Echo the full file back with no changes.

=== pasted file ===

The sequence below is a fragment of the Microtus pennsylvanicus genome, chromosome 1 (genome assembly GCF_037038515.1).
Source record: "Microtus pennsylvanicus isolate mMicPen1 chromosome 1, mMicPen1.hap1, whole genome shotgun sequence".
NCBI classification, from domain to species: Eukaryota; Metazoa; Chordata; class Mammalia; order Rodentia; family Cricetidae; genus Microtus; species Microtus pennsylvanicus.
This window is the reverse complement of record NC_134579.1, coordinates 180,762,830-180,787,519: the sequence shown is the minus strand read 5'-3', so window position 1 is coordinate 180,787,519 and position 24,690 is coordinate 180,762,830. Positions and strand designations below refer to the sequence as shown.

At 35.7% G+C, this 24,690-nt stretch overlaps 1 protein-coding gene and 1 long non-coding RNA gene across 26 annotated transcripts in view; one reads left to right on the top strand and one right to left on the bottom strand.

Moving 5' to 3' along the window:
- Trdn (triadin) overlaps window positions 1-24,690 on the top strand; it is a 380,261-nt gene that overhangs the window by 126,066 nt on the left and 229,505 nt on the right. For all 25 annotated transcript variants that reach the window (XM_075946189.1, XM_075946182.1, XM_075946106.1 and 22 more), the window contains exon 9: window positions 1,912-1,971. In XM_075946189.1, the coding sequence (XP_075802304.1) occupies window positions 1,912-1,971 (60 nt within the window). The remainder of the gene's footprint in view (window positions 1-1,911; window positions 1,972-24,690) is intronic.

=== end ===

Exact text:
The sequence below is a fragment of the Microtus pennsylvanicus genome, chromosome 1 (genome assembly GCF_037038515.1).
Source record: "Microtus pennsylvanicus isolate mMicPen1 chromosome 1, mMicPen1.hap1, whole genome shotgun sequence".
NCBI classification, from domain to species: Eukaryota; Metazoa; Chordata; class Mammalia; order Rodentia; family Cricetidae; genus Microtus; species Microtus pennsylvanicus.
This window is the reverse complement of record NC_134579.1, coordinates 180,762,830-180,787,519: the sequence shown is the minus strand read 5'-3', so window position 1 is coordinate 180,787,519 and position 24,690 is coordinate 180,762,830. Positions and strand designations below refer to the sequence as shown.

At 35.7% G+C, this 24,690-nt stretch overlaps 1 protein-coding gene and 1 long non-coding RNA gene across 26 annotated transcripts in view; one reads left to right on the top strand and one right to left on the bottom strand.

Moving 5' to 3' along the window:
- Trdn (triadin) overlaps window positions 1-24,690 on the top strand; it is a 380,261-nt gene that overhangs the window by 126,066 nt on the left and 229,505 nt on the right. For all 25 annotated transcript variants that reach the window (XM_075946189.1, XM_075946182.1, XM_075946106.1 and 22 more), the window contains exon 9: window positions 1,912-1,971. In XM_075946189.1, the coding sequence (XP_075802304.1) occupies window positions 1,912-1,971 (60 nt within the window). The remainder of the gene's footprint in view (window positions 1-1,911; window positions 1,972-24,690) is intronic.